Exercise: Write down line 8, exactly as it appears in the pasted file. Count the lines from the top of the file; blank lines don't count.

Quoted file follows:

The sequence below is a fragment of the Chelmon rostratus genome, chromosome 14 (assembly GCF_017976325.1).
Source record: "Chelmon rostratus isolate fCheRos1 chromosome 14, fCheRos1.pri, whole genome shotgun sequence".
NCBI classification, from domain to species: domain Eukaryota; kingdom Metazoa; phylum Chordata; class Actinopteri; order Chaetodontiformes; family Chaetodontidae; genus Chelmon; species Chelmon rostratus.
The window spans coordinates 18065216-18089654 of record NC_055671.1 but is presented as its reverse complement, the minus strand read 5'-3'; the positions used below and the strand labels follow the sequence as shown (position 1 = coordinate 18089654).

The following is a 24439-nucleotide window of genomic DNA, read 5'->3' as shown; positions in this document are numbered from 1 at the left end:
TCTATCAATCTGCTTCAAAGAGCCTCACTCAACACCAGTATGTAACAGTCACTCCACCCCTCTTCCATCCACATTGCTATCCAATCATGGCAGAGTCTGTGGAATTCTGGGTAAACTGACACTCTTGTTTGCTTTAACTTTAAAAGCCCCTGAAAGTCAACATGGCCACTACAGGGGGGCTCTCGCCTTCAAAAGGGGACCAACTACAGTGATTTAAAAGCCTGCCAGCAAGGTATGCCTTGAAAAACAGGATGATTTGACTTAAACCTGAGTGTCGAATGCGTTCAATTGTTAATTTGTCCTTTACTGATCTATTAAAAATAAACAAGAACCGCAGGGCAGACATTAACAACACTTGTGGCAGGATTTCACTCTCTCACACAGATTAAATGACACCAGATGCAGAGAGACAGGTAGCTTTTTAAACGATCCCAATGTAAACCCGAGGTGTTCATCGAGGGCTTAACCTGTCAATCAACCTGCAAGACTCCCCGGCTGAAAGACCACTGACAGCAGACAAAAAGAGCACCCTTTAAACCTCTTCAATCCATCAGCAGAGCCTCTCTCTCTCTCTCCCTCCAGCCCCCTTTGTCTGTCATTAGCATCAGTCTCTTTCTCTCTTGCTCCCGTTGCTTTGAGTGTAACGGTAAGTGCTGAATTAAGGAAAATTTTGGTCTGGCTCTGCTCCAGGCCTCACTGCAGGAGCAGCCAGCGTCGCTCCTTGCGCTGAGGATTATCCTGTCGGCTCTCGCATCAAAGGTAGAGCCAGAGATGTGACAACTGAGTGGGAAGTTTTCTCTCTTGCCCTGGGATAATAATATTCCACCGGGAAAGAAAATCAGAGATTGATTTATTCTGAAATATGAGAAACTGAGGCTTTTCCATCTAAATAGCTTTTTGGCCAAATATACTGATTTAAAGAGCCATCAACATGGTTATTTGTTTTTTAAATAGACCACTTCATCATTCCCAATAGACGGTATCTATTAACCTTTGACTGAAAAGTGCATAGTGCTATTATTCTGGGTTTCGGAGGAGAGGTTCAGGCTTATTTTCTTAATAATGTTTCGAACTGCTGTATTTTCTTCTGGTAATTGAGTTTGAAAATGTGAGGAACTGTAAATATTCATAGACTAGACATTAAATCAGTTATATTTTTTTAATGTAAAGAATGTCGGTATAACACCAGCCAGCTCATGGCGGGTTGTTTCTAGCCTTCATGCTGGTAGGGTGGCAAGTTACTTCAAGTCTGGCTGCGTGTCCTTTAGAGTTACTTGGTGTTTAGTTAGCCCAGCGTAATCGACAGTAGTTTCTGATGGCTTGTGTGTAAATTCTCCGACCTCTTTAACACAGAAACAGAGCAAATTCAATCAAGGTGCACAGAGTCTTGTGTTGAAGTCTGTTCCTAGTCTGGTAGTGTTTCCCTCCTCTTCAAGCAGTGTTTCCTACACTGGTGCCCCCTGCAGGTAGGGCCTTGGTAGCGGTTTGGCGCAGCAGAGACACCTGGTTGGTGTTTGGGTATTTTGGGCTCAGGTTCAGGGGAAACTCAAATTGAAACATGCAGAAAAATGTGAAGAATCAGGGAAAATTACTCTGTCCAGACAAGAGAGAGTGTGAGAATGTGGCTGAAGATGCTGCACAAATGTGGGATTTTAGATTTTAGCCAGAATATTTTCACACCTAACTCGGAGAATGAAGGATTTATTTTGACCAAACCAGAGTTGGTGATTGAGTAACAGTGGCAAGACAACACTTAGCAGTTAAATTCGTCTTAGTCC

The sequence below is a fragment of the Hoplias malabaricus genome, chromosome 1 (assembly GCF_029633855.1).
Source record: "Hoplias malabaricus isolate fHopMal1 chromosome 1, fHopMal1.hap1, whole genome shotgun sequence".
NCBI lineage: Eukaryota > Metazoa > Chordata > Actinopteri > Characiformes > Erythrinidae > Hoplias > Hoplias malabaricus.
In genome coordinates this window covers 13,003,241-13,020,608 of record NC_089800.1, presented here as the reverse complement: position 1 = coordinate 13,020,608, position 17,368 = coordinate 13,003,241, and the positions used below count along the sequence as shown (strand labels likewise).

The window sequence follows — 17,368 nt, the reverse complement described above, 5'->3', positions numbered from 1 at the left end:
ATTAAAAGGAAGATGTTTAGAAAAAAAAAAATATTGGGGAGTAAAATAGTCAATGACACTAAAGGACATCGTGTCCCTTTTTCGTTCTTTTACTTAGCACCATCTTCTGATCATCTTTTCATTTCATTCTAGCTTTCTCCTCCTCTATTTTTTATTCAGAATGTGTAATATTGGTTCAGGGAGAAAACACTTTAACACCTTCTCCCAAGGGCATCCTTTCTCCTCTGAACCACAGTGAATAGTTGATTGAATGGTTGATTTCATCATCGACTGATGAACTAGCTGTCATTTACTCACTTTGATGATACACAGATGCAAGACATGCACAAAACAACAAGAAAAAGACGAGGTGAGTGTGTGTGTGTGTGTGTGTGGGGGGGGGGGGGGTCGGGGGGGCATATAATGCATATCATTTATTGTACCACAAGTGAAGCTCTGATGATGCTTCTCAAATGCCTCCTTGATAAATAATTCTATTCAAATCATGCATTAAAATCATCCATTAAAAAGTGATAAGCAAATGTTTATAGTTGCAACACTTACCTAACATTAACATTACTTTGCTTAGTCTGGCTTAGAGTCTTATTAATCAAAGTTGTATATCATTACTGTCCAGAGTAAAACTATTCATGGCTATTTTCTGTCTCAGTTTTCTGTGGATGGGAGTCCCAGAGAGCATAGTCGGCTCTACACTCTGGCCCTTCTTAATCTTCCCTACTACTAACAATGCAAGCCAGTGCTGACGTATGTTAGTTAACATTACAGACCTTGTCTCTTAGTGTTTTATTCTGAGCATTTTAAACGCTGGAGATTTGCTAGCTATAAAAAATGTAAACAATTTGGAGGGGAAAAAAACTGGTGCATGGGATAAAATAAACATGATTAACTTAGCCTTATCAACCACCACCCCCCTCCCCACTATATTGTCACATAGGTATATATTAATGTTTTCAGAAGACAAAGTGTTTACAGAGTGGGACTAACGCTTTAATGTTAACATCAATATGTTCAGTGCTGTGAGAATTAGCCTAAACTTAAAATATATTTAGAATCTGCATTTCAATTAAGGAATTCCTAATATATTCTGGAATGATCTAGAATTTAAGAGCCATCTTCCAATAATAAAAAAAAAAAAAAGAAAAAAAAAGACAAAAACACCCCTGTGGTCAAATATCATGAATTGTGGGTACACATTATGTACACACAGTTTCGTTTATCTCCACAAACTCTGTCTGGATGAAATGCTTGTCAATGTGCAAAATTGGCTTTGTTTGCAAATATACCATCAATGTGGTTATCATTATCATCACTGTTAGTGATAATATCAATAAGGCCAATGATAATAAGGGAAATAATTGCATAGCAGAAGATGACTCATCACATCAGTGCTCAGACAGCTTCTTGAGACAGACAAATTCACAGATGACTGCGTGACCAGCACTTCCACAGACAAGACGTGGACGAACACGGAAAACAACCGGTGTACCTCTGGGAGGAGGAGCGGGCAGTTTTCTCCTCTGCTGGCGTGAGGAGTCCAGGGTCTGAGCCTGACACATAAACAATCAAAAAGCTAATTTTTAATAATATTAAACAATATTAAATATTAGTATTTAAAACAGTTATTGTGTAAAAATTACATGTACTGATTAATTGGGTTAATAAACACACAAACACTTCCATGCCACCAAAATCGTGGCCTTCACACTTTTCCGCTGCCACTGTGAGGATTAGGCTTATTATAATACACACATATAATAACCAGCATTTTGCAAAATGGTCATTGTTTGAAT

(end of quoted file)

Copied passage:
Source record: "Hoplias malabaricus isolate fHopMal1 chromosome 1, fHopMal1.hap1, whole genome shotgun sequence".